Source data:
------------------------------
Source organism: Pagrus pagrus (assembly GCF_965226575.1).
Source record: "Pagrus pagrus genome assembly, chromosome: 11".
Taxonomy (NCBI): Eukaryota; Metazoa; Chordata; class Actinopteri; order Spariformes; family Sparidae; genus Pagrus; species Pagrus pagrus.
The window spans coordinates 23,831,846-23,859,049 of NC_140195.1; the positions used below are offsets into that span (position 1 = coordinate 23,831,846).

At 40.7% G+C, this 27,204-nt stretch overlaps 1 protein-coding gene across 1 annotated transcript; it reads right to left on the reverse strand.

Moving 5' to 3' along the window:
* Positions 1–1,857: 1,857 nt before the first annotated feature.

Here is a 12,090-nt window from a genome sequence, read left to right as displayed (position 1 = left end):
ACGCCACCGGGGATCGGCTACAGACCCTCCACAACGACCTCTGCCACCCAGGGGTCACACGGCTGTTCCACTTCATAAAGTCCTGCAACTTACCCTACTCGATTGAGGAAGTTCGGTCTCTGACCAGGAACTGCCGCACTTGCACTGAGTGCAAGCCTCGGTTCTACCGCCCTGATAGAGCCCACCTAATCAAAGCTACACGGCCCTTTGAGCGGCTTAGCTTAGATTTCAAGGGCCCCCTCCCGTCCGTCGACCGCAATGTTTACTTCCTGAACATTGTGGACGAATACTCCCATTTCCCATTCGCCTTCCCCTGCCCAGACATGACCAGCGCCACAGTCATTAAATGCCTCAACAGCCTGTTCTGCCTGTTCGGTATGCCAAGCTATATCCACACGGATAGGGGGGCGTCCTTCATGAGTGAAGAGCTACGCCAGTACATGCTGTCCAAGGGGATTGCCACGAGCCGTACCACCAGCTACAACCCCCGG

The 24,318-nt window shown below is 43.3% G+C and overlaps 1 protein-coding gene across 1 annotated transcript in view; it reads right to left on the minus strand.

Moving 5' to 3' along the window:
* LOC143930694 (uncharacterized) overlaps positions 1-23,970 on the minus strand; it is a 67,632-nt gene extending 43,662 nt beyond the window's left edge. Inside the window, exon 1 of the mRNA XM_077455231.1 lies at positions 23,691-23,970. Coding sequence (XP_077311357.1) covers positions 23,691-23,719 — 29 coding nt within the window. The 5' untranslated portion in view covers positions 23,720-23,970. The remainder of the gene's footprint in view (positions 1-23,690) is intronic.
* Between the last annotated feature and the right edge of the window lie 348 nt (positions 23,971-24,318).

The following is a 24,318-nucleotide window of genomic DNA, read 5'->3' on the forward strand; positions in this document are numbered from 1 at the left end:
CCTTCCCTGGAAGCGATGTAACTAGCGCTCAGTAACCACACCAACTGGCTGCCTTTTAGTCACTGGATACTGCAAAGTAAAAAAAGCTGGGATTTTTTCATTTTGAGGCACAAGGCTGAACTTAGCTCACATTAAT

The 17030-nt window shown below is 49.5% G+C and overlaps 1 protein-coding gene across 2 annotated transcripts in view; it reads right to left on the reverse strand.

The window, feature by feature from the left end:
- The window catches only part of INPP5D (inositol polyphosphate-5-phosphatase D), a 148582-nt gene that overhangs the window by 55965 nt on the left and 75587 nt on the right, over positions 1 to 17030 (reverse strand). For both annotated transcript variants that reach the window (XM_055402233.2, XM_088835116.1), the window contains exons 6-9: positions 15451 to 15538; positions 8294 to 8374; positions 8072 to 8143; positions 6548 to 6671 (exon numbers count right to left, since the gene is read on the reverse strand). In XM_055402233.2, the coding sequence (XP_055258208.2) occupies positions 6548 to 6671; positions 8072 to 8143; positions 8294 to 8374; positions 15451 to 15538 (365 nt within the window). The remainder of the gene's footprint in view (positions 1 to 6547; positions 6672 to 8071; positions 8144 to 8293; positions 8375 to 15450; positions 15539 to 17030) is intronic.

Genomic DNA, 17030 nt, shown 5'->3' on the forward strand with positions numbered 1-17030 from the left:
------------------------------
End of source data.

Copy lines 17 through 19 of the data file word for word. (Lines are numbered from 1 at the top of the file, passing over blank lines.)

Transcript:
The window, feature by feature from the left end:
- The window catches only part of INPP5D (inositol polyphosphate-5-phosphatase D), a 148582-nt gene that overhangs the window by 55965 nt on the left and 75587 nt on the right, over positions 1 to 17030 (reverse strand). For both annotated transcript variants that reach the window (XM_055402233.2, XM_088835116.1), the window contains exons 6-9: positions 15451 to 15538; positions 8294 to 8374; positions 8072 to 8143; positions 6548 to 6671 (exon numbers count right to left, since the gene is read on the reverse strand). In XM_055402233.2, the coding sequence (XP_055258208.2) occupies positions 6548 to 6671; positions 8072 to 8143; positions 8294 to 8374; positions 15451 to 15538 (365 nt within the window). The remainder of the gene's footprint in view (positions 1 to 6547; positions 6672 to 8071; positions 8144 to 8293; positions 8375 to 15450; positions 15539 to 17030) is intronic.

Genomic DNA, 17030 nt, shown 5'->3' on the forward strand with positions numbered 1-17030 from the left: